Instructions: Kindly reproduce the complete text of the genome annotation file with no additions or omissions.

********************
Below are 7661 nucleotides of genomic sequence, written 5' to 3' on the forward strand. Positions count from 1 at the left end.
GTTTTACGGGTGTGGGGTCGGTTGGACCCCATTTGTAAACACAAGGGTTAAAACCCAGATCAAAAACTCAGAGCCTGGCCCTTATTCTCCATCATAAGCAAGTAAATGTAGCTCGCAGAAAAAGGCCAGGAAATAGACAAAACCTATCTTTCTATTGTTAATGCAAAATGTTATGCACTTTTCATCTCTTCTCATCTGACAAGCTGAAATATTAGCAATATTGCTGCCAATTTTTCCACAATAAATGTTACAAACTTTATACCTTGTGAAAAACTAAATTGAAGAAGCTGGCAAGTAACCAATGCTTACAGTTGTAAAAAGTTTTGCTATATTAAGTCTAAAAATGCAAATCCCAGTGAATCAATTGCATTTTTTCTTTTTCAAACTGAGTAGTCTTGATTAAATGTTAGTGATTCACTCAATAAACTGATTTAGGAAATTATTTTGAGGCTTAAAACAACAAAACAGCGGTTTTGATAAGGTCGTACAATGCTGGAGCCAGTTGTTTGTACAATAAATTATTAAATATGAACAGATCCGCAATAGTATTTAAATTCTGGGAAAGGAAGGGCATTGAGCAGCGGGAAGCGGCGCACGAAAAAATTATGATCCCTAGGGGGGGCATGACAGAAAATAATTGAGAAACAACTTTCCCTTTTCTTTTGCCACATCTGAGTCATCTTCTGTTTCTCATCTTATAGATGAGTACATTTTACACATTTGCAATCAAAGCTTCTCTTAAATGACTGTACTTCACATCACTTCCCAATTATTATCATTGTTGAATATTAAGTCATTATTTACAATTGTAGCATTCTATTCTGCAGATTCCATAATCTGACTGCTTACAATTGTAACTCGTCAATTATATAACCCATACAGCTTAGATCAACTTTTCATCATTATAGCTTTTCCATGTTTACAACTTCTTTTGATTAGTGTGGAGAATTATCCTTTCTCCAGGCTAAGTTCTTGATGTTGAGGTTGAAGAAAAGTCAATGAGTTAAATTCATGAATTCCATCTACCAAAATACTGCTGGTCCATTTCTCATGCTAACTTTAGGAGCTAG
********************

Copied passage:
Below are 7661 nucleotides of genomic sequence, written 5' to 3' on the forward strand. Positions count from 1 at the left end.
GTTTTACGGGTGTGGGGTCGGTTGGACCCCATTTGTAAACACAAGGGTTAAAACCCAGATCAAAAACTCAGAGCCTGGCCCTTATTCTCCATCATAAGCAAGTAAATGTAGCTCGCAGAAAAAGGCCAGGAAATAGACAAAACCTATCTTTCTATTGTTAATGCAAAATGTTATGCACTTTTCATCTCTTCTCATCTGACAAGCTGAAATATTAGCAATATTGCTGCCAATTTTTCCACAATAAATGTTACAAACTTTATACCTTGTGAAAAACTAAATTGAAGAAGCTGGCAAGTAACCAATGCTTACAGTTGTAAAAAGTTTTGCTATATTAAGTCTAAAAATGCAAATCCCAGTGAATCAATTGCATTTTTTCTTTTTCAAACTGAGTAGTCTTGATTAAATGTTAGTGATTCACTCAATAAACTGATTTAGGAAATTATTTTGAGGCTTAAAACAACAAAACAGCGGTTTTGATAAGGTCGTACAATGCTGGAGCCAGTTGTTTGTACAATAAATTATTAAATATGAACAGATCCGCAATAGTATTTAAATTCTGGGAAAGGAAGGGCATTGAGCAGCGGGAAGCGGCGCACGAAAAAATTATGATCCCTAGGGGGGGCATGACAGAAAATAATTGAGAAACAACTTTCCCTTTTCTTTTGCCACATCTGAGTCATCTTCTGTTTCTCATCTTATAGATGAGTACATTTTACACATTTGCAATCAAAGCTTCTCTTAAATGACTGTACTTCACATCACTTCCCAATTATTATCATTGTTGAATATTAAGTCATTATTTACAATTGTAGCATTCTATTCTGCAGATTCCATAATCTGACTGCTTACAATTGTAACTCGTCAATTATATAACCCATACAGCTTAGATCAACTTTTCATCATTATAGCTTTTCCATGTTTACAACTTCTTTTGATTAGTGTGGAGAATTATCCTTTCTCCAGGCTAAGTTCTTGATGTTGAGGTTGAAGAAAAGTCAATGAGTTAAATTCATGAATTCCATCTACCAAAATACTGCTGGTCCATTTCTCATGCTAACTTTAGGAGCTAG